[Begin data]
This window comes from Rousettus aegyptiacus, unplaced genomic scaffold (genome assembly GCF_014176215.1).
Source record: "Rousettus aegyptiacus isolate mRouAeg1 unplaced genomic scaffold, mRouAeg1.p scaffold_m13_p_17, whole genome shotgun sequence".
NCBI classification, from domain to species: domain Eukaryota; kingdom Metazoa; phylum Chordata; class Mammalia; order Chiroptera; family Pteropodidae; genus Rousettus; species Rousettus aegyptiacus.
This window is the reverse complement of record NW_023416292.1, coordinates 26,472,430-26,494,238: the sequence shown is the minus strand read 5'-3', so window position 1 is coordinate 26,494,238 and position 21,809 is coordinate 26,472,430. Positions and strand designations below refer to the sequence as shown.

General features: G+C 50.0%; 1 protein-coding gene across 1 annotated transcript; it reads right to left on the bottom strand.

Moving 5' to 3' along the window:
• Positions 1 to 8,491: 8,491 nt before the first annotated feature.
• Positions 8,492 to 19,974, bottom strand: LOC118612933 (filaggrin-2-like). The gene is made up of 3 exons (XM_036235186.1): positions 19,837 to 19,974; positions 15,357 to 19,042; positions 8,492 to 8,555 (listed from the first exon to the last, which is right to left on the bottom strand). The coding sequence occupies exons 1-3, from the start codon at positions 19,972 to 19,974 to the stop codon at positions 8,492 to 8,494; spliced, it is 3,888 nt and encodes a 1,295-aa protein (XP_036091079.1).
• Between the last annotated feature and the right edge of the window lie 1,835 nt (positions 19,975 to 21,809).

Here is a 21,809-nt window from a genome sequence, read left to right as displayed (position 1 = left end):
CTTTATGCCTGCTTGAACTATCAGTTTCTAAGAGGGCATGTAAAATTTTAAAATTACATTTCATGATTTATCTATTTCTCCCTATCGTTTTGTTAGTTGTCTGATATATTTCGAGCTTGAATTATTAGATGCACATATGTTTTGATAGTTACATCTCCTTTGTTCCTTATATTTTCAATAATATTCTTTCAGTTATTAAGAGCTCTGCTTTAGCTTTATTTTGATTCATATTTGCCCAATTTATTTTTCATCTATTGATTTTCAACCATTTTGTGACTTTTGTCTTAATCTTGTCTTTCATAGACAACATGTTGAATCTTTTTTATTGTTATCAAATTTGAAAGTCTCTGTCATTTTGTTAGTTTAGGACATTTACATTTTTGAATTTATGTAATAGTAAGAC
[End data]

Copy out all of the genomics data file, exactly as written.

This window comes from Rousettus aegyptiacus, unplaced genomic scaffold (genome assembly GCF_014176215.1).
Source record: "Rousettus aegyptiacus isolate mRouAeg1 unplaced genomic scaffold, mRouAeg1.p scaffold_m13_p_17, whole genome shotgun sequence".
NCBI classification, from domain to species: domain Eukaryota; kingdom Metazoa; phylum Chordata; class Mammalia; order Chiroptera; family Pteropodidae; genus Rousettus; species Rousettus aegyptiacus.
This window is the reverse complement of record NW_023416292.1, coordinates 26,472,430-26,494,238: the sequence shown is the minus strand read 5'-3', so window position 1 is coordinate 26,494,238 and position 21,809 is coordinate 26,472,430. Positions and strand designations below refer to the sequence as shown.

General features: G+C 50.0%; 1 protein-coding gene across 1 annotated transcript; it reads right to left on the bottom strand.

Moving 5' to 3' along the window:
• Positions 1 to 8,491: 8,491 nt before the first annotated feature.
• Positions 8,492 to 19,974, bottom strand: LOC118612933 (filaggrin-2-like). The gene is made up of 3 exons (XM_036235186.1): positions 19,837 to 19,974; positions 15,357 to 19,042; positions 8,492 to 8,555 (listed from the first exon to the last, which is right to left on the bottom strand). The coding sequence occupies exons 1-3, from the start codon at positions 19,972 to 19,974 to the stop codon at positions 8,492 to 8,494; spliced, it is 3,888 nt and encodes a 1,295-aa protein (XP_036091079.1).
• Between the last annotated feature and the right edge of the window lie 1,835 nt (positions 19,975 to 21,809).

Here is a 21,809-nt window from a genome sequence, read left to right as displayed (position 1 = left end):
CTTTATGCCTGCTTGAACTATCAGTTTCTAAGAGGGCATGTAAAATTTTAAAATTACATTTCATGATTTATCTATTTCTCCCTATCGTTTTGTTAGTTGTCTGATATATTTCGAGCTTGAATTATTAGATGCACATATGTTTTGATAGTTACATCTCCTTTGTTCCTTATATTTTCAATAATATTCTTTCAGTTATTAAGAGCTCTGCTTTAGCTTTATTTTGATTCATATTTGCCCAATTTATTTTTCATCTATTGATTTTCAACCATTTTGTGACTTTTGTCTTAATCTTGTCTTTCATAGACAACATGTTGAATCTTTTTTATTGTTATCAAATTTGAAAGTCTCTGTCATTTTGTTAGTTTAGGACATTTACATTTTTGAATTTATGTAATAGTAAGAC